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The View: Still Pounding on Palin

Is there still any serious question that comedienne Tina Fey's impression of Sarah Palin had an effect on the 2008 presidential election?


Whoopi Goldberg brought up the impression on this morning's broadcast of The View, as Barbara Walters promoted her “10 Most Fascinating People” special scheduled to air Thursday on ABC.  Fey is on this year's list.


According to Goldberg, Fey “doesn't think that her Governor Palin impression had any real impact on the election.”  Isn't Fey's presence on Walters's list strong evidence that she had a very significant effect?


Token conservative Elisabeth Hasselbeck argued that Fey “was being modest” and that the impersonation “did have an impact.” 


Polls conducted by the Pew Research Center for the People & the Press back up Hasselbeck.  In the span of one month, the portion of the public that held an unfavorable opinion of Palin increased by 17 percent.  An October 21 story posted on Pew's Web site stated, “In the current survey, 49% of voters express an unfavorable opinion of the Alaska governor, while 44% express a positive opinion; in mid-September, 54% viewed Palin favorably, compared with 32% who had an unfavorable opinion.” 


Fey's first impression of Palin aired on September 13. 


Maybe it wasn't the impression per se, but rather the news media's repeated rebroadcasting of the impression that affected the election.


As noted in CMI's latest special report, “How the TV Networks Have Portrayed Sarah Palin as Dunce or Demon,” eight news segments in a two-week period featured clips of Fey's Palin impression.  In two more segments, producers blurred the lines between reality and parody by editing Fey's impersonation into footage of an interview with the real Palin. 


Even TIME magazine's James Poniewozik recognized the impact Fey had on public perception of Palin.  He wrote in an October 9 article, “The governor's comedian doppelganger has essentially taken control of Public Sarah Palin: the composite of images, biography and attitudes that stands in for the actual person in voters' minds.”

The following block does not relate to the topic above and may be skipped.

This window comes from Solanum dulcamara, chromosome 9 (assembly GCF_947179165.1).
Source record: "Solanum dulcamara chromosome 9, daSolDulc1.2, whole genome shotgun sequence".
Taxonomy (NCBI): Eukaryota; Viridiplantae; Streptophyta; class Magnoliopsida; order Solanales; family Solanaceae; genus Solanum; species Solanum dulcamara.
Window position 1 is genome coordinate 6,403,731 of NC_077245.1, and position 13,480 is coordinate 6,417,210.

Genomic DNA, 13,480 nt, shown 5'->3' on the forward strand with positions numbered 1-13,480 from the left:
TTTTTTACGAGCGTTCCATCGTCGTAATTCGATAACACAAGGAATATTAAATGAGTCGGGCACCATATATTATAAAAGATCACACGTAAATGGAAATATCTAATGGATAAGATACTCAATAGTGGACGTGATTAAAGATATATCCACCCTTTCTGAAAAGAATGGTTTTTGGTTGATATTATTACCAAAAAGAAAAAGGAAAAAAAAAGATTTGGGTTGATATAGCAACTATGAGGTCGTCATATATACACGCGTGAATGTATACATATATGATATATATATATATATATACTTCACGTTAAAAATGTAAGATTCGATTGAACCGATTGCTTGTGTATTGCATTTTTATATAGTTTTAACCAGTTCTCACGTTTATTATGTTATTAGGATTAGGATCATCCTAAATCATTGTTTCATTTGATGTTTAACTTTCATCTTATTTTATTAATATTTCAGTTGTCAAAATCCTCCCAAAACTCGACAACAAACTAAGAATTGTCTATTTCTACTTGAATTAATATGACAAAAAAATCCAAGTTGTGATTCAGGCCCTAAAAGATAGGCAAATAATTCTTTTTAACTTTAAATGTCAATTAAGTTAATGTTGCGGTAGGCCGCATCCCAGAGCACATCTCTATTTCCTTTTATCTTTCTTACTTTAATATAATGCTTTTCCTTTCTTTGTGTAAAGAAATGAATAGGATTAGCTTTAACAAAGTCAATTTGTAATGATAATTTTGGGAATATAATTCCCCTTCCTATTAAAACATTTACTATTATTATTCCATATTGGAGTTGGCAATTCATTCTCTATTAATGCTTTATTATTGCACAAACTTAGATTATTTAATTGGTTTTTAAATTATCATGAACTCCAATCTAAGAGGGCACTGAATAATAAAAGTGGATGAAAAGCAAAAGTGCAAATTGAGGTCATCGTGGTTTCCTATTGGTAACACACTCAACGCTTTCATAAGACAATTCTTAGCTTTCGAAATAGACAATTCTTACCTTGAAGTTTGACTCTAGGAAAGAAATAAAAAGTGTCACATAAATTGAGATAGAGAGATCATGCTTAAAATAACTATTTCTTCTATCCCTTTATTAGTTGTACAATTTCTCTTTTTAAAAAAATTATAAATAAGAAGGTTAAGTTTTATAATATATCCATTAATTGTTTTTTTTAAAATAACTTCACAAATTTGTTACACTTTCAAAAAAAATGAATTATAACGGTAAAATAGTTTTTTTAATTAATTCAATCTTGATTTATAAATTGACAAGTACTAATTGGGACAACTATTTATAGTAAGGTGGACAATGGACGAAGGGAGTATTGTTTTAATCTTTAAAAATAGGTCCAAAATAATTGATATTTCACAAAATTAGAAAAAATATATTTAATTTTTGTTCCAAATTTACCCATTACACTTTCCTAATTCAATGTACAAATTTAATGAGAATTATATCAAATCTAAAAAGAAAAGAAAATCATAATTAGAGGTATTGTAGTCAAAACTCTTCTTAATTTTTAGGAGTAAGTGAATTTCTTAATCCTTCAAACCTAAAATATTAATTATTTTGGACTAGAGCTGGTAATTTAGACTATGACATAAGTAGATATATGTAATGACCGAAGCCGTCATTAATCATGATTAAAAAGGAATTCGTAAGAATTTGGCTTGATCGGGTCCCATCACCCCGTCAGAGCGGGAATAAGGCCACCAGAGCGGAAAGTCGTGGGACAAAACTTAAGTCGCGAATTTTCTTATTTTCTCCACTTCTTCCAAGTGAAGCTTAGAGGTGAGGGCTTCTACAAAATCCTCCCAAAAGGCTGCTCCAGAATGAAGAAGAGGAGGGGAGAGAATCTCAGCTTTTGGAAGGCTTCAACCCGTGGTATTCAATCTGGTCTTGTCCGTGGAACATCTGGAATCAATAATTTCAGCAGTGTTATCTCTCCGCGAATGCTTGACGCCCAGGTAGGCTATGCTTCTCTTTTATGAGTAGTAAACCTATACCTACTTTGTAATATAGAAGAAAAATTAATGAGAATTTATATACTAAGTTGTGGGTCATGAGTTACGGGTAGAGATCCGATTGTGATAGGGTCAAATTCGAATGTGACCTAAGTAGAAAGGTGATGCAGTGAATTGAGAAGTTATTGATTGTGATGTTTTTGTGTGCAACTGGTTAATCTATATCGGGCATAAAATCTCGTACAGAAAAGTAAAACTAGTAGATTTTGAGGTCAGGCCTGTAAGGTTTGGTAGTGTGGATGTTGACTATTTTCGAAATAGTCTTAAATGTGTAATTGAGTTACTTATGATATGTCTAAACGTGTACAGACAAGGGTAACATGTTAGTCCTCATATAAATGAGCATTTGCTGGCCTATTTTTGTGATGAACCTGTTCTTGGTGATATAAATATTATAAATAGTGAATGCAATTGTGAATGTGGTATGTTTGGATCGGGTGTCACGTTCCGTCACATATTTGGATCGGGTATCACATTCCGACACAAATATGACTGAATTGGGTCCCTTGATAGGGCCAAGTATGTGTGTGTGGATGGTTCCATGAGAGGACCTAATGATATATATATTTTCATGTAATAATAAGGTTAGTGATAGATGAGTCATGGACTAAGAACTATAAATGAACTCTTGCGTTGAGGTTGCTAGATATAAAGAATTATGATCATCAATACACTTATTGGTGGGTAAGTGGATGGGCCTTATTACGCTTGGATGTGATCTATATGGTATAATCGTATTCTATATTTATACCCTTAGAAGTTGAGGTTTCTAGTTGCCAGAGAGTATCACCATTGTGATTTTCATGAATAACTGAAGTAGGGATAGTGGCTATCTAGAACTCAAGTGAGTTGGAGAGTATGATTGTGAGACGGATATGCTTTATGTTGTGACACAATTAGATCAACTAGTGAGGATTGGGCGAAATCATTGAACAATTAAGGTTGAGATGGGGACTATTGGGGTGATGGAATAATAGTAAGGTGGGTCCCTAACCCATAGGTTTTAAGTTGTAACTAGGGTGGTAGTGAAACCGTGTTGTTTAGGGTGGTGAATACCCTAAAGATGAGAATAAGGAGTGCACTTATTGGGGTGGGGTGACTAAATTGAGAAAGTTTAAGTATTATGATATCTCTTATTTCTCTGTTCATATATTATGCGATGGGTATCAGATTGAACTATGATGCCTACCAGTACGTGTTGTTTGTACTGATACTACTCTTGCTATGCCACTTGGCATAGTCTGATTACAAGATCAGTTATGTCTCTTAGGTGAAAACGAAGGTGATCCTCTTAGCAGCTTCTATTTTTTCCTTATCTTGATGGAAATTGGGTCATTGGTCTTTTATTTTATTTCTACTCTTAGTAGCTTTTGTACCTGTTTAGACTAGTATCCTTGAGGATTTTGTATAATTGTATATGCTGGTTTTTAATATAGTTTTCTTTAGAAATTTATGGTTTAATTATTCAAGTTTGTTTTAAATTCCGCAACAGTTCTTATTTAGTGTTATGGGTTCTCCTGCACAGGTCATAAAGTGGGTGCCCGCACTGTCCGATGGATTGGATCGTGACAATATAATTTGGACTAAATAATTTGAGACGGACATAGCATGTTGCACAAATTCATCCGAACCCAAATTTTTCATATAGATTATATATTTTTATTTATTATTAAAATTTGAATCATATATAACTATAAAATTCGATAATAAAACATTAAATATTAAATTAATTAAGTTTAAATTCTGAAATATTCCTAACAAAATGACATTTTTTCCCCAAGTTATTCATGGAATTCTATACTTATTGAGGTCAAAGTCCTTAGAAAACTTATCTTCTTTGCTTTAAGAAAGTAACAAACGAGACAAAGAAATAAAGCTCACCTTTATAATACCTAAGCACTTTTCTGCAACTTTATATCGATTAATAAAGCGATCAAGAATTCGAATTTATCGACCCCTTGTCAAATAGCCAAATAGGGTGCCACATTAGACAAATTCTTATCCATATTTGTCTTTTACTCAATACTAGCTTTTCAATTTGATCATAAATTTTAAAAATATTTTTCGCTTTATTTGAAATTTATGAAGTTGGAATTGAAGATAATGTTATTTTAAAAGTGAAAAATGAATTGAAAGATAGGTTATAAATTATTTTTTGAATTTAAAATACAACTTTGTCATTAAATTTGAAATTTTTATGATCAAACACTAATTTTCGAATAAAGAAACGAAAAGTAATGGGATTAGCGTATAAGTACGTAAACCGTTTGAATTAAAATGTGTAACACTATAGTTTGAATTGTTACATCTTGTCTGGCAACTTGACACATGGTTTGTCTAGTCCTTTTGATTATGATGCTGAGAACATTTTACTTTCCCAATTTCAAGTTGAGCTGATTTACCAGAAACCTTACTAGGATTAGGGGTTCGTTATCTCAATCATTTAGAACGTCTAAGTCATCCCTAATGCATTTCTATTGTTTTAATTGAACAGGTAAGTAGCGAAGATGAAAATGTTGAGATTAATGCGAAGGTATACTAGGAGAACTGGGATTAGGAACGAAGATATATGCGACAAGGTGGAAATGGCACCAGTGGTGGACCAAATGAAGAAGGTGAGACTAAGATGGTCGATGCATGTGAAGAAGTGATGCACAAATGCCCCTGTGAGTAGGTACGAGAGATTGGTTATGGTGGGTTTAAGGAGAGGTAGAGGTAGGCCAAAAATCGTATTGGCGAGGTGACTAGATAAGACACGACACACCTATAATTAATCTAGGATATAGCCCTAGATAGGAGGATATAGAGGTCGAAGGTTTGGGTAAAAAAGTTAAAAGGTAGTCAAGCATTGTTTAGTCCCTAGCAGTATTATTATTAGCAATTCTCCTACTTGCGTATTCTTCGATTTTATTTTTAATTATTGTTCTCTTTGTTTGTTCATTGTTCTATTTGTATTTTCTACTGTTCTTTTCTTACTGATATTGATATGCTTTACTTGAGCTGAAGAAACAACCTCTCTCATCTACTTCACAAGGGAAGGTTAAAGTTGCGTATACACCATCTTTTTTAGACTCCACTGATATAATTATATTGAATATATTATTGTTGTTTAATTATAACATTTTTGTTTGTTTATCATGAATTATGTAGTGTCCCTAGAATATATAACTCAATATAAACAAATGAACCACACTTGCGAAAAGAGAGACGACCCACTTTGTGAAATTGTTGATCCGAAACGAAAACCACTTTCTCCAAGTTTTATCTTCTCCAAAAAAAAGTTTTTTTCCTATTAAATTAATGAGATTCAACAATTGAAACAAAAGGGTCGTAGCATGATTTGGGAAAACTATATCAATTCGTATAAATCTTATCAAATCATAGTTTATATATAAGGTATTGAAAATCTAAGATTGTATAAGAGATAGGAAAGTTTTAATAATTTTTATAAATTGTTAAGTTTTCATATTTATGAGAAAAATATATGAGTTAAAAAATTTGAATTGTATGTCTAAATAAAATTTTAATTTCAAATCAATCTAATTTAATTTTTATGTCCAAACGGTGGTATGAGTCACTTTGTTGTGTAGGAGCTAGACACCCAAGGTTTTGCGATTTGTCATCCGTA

Today's discussion on The View also gave Sherri Shepherd and Joy Behar opportunity to bash Republicans.  Shepherd claimed “they were very funny impressions, but she didn't do anything but shine the light on what was already there.”  Behar noted, “It's like when you quote President Bush you know, and you say the crazy things he says, it gets a laugh. You don't even have to write this stuff.” 


The transcript of the discussion is below:


WHOOPI GOLDBERG:  She also says in your interview that she doesn't think that her Governor Palin impression had any real impact on the election. But comedians made so much news with the election. Do you think they swayed voters?  Do you think they helped work it or not?


SHERRI SHEPHERD: I think, you disagreed with me, but I feel like people had their minds made up. I think that Tina Fey, they were very funny impressions, but she didn't do anything but shine the light on what was already there.


BARBARA WALTERS: But it was a big light.


SHEPHERD: But most of her impressions were word for verbatim what Sarah Palin said.


JOY BEHAR: That was the joke, though.


SHEPHERD: That was Sarah Palin's fault.


BEHAR: That was the joke.


SHEPHERD: Yeah.


BEHAR:  It's like when you quote President Bush you know, and you say the crazy things he says, it gets a laugh. You don't even have to write this stuff, that's how bad --


SHEPHERD: That's what I'm saying. You shined the light on what was already there.


ELISABETH HASSELBECK: Remember the flute scene that we all saw?  There's no talent portion? I remember that.


WALTERS: She does that too in our special.


HASSELBECK: She's definitely, I think, people, if it were an exaggeration or like you said, a representation, I think people were just constantly reminded of it and it kind of brought it to the forefront. You know, they kind of implemented what was it, the Thursday night "Saturday Night Live" and I think it, right before the election, I think that she's being modest. I think it did have an impact on people's decisions. If not confirmed what they already believed.


Colleen Raezler is a research assistant at the Culture and Media Institute.